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Looking Back on 2010 with ADDIE

Integrated Learnings

Though a variety of models guide our instructional design work, I’d argue that ADDIE functions as the basic backbone of the process. Just about every model, trend, and best practice in the field supports one of the phases of ADDIE. So with this in mind, it seems appropriate to take a look at the articles posted to this blog over the past year and organize them according to how they jive with ADDIE. Two of this year’s articles primarily address analysis.

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ADDIE Training Model: What Is It and How Can You Use It?

TalentLMS

“‘ADDIE training model?’ The ADDIE model of instructional design is used by instructional designers all over the world as part of their online, offline, or even blended learning sessions. What is the ADDIE training model? The 5 stages of the ADDIE training model.

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Comic Books and eLearning: Lessons from Scott McCloud’s “Understanding Comics: The Invisible Art”

Convergence Training

And in that article, we promised to follow up with a second article that focuses on the classic book Understanding Comics: The Invisible Art by Scott McCloud. This, my friend, is that second article. Because that’s the whole point of this article.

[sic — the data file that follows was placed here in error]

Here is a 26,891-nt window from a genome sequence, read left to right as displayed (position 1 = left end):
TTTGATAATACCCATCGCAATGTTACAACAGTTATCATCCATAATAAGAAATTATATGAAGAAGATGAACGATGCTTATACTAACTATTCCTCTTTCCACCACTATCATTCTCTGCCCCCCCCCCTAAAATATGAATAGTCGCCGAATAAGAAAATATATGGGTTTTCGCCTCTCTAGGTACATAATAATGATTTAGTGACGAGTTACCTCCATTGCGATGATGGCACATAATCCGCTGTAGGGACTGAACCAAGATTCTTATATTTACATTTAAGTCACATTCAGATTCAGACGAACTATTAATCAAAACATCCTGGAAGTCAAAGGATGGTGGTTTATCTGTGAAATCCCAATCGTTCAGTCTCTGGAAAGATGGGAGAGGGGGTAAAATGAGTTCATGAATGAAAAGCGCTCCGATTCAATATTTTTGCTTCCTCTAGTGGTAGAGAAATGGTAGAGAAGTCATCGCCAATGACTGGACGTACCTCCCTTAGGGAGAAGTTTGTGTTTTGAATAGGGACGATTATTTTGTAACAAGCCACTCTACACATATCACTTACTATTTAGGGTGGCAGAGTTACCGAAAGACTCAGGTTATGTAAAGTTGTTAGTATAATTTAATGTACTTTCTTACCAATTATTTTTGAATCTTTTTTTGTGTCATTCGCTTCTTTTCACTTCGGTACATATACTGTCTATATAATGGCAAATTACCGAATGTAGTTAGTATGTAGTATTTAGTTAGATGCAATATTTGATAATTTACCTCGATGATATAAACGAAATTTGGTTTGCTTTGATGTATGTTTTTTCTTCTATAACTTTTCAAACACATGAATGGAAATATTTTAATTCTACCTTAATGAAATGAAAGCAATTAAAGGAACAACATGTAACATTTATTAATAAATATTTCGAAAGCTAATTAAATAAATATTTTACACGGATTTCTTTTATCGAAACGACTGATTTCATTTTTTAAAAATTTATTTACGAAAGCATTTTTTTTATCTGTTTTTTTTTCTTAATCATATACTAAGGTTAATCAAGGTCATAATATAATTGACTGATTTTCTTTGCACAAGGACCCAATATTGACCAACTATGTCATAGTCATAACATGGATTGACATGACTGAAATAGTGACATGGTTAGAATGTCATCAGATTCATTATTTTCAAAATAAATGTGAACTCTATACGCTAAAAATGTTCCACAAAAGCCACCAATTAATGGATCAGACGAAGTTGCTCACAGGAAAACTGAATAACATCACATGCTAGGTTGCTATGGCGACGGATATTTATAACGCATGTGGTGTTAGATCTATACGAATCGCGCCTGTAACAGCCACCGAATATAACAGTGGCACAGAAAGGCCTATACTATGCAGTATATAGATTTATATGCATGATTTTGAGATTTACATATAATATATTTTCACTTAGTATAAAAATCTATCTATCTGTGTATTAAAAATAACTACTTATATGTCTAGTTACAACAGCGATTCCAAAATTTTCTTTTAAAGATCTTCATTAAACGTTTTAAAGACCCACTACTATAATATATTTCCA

Top 70 eLearning Articles - Hot Topics: iPad Adobe Captivate - July 2010

eLearning Learning Posts

A Research Design to Evaluate E-Learning Projects - The E-Learning Curve , July 8, 2010 The case study design is useful when answering “how” and “why” questions, and in understanding the particulars, and diversity of a learning program. Are you using ADDIE without realizing it?

iPad 101

eLearning Engagement: A Formula for Success

LearnUpon

In this article, we’ll explain the golden rules of learning engagement. It should be noted that the methods mentioned in this article can be adapted and applied to any type of training. Engagement is a very broad subject, far too broad to cover in one article.

Are You Riding the Waves or the Ripples? Tracking Learning Trends

Vignettes Learning

As an example, designers and developers are frustrated that subject matter experts throw PowerPoint files and linear and page turning lessons unto their laps (remnant of the “thought first – action later” practice). See Micro-Learning Conference and Marcia Conner’s article.